Less a diatribe against America than a sorrowful analysis of the ofen-imperialistic actions motivated by greed, political expediency, or willful ignorance, this book chronicles missteps from the genocide of the continent's original inhabitants to the export of toxic rap. The author winds up the book with "Ten Things America Has Done Right". Interesting, but would have been improved by a good copy editing.
Quick read with some very funny lines as Mel Brooks brings his 2000-year-old man character to the printed page. The bacover reviews over-hype it, but I guess that's what you get when you're Mel Brooks.
Fun chick-lit about a young woman who thinks she's lost everything when her snakey boyfriend hijacks her ideas and then dumps her, but finds she has a lot more going for her -- like good friends, loving family, and boobs that are just exactly the right size. (I'd have rated this one higher if either the author or her copy editor understood when to use "me" and when to use "I".)
Couldn't get through it. Kind of a New Wave, non-linear story (?) set in a dystopian 21st Century New York City, full of characters who seem to have no relationship to each other. Some nice turns of phrase, but the payoff didn't seem to be worth the effort.
Rather than looking at the American Constitution as a remarkable step forward in the human notion of governance, Skousen's "Principles of Freedom 101" wanders deeply into Judeo-Christian theology. Just not what I was looking for.
On an ice-shrouded New Year's Eve, a minor car accident becomes a nightmare when the mutilated body of a young woman is ejected from the trunk of one of the cars. Unravelling who she was and what happened to her drives this thriller. Hoag continues to play her extremely skillful bait-and-switch game with readers, but this one feels a bit padded and drags somewhat in the latter half.
This odd little book raises a lot more questions than it answers, and doesn't end so much as just dribble off the playing field. The set-up -- a high school sex ed teacher who gets in trouble with the growing fundamentalist Christian population of her school district -- poses some questions but never really answers them. And the plot complication of her attraction to one of those fundamentalists -- a man who is fighting demons of his own -- never really gets its due.
Were many of the hysteria attacks of the Salem withcraft era brought on by ergotamine fungus on the rye flour used in some breads? And if so, could modern medical research develop useful psychotropic drugs from the same source? Cook uses this idea and sets it all against the background of a contemporary descendant of one of the executed women, who is searching for the mysterious hidden "evidence" used against her ancestress. Great ideas all, but just not well handled.
Lightweight collection of essays, observations, and sound-bites from the alter-ego of an over-40 free spirit, drifting from academic job to academic job, from love to lover, and from country to country. Amusing.
Guess what? Mary Tyler Moore is ... boring. At least her poor-little-me-my-daddy-didn't-love-me bio is. The lively "inside" stories (funny an otherwise) one generally expects from celebrity tell-alls (or tell-somes) are conspicuously absent here.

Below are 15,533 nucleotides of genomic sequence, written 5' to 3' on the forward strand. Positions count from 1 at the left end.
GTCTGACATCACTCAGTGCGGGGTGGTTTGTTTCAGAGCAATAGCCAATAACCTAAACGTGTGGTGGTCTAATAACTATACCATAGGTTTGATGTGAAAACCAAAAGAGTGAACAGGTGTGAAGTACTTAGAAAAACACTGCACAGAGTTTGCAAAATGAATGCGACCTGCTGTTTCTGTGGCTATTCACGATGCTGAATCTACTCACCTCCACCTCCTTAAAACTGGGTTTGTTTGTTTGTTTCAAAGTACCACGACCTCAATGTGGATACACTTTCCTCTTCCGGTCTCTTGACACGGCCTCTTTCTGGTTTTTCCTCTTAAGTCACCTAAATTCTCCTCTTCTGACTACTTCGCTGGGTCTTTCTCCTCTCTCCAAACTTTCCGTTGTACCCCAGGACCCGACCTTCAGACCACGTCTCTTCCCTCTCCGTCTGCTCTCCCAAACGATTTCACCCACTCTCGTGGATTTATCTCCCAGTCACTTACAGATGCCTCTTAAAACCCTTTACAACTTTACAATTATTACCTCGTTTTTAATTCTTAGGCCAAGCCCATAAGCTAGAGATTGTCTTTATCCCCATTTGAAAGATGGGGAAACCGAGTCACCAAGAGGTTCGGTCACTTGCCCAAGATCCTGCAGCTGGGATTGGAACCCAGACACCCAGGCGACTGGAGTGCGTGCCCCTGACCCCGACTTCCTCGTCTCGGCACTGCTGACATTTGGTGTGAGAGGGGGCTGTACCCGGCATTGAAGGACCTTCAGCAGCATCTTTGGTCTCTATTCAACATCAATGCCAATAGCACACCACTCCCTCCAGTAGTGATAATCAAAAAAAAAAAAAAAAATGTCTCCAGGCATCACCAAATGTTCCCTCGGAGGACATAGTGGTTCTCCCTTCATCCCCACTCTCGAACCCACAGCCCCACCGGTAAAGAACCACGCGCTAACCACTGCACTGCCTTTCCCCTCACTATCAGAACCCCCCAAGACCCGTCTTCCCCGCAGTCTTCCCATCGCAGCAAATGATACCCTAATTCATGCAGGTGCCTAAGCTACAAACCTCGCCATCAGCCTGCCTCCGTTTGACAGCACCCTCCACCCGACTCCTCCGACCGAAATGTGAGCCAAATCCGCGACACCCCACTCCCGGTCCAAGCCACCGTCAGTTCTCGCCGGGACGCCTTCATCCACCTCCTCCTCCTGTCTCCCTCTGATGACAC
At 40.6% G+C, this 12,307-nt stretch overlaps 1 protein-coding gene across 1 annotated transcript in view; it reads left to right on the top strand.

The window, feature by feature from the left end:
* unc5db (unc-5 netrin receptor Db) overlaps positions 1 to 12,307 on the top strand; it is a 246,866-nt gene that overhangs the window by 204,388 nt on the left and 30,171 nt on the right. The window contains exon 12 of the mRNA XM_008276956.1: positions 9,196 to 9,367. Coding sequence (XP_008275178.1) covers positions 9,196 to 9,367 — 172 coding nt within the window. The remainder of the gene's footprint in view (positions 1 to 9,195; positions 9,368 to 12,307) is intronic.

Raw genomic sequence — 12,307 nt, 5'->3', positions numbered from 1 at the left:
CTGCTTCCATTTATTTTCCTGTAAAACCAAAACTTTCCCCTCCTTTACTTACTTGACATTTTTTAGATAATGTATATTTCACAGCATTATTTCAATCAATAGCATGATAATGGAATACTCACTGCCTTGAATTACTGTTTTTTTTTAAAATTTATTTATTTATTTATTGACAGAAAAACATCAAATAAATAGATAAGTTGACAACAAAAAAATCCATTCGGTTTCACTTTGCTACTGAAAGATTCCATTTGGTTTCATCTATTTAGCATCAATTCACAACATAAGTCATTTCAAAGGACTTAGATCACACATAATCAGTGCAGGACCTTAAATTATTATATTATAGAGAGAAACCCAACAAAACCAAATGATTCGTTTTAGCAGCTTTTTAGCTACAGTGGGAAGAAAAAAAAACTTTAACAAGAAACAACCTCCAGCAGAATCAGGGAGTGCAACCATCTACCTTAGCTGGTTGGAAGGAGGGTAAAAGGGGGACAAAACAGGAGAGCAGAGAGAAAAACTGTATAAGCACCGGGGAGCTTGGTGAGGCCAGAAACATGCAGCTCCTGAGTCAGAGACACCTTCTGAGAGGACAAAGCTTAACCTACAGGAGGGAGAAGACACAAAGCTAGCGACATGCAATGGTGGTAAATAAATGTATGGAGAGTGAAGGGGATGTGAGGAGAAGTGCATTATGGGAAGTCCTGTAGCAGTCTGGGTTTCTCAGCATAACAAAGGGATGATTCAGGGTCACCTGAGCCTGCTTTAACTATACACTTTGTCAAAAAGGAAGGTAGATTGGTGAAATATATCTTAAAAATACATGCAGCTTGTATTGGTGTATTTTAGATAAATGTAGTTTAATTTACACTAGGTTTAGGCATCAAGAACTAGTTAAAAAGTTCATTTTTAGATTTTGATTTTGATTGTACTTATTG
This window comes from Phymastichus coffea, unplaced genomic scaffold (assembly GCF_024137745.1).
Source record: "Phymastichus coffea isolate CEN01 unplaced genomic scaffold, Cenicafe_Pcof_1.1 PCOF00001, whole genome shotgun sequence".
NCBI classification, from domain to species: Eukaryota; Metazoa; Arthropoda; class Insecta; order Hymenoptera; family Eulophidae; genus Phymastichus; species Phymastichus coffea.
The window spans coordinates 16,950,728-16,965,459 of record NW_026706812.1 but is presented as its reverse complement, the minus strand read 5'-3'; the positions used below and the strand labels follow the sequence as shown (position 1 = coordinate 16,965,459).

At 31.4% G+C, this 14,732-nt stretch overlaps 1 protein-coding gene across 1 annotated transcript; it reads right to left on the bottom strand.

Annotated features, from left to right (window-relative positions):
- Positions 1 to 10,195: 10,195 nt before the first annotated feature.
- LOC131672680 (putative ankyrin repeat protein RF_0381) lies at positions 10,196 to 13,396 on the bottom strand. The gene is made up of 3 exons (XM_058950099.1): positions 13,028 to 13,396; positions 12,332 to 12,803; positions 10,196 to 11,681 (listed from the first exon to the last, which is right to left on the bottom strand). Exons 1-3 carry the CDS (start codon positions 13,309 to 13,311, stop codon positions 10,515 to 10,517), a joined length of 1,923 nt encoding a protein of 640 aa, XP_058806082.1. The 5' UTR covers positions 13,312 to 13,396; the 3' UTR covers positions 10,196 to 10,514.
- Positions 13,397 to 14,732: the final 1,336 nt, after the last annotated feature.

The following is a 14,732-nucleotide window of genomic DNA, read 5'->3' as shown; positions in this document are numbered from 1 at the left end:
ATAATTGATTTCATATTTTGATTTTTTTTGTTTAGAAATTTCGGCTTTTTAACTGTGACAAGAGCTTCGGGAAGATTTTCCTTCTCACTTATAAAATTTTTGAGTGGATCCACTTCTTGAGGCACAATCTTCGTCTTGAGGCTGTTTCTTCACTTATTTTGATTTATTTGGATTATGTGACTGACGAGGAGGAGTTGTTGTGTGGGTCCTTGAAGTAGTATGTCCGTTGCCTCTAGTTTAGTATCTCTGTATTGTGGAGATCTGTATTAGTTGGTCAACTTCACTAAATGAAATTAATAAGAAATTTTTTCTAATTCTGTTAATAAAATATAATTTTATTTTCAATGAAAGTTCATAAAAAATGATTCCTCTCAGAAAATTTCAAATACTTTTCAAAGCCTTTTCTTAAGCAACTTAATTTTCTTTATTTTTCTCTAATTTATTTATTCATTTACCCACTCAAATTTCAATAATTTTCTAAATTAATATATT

Interesting study of several women living on a small island off the coast of Vancouver, B.C., each of whom is alone for different reasons and dealing with the problems of making human connections without sacrificing some essential part of herself.
Crusie and Mayer get it together this time, in a slow-starting story about a cranky food columnist with a penchant for bopping people with frying pans, a flamingo-studded wedding, and a psycho bitch grandmother-of-the-bride who may or may not be sitting on five million dollars in cash.
Compelling and fast-moving tale of the aftermath of a fictional in-flight incident that left passengers dead and injured. Crichton tackles corporate infighting and infotainment "news" for the zing and supports it with the nuts and bolts description of the internal investigation by the plane's manufacturer.
Sandra Dallas' talent lies in finding beauty, strength, and compassion in the small, simple moments of women's lives. She has done it again in this Civil-War-era novel, once again using the theme of quilting to highlight her characters' lives. Even as Alice uses patience and skill to make otherwise useless bits and pieces of fabric into expressions of love that are both beautiful and practical, so does the story piece together bits and pieces to create a skillfully wrought portrait of the characters' lives and time.
The cover blurb says this is a novel about love that crosses over into obsession. I'll have to take their word for it, because I couldn't get through it. The Dickensian style and the incredibly unlikeable narrator made it just too dreary to be worth the effort.
Bragg's memoir covers much the same kind of territory Frank McCourt explored in "Angela's Ashes" -- a grim childhood marked by a drunken, often-absent father and a mother who struggled as best she could to make a life for her children, this one set in Alabama rather than Ireland. Like McCourt, Bragg writes so beautifully that the reader is able to get past the worst of the ugliness.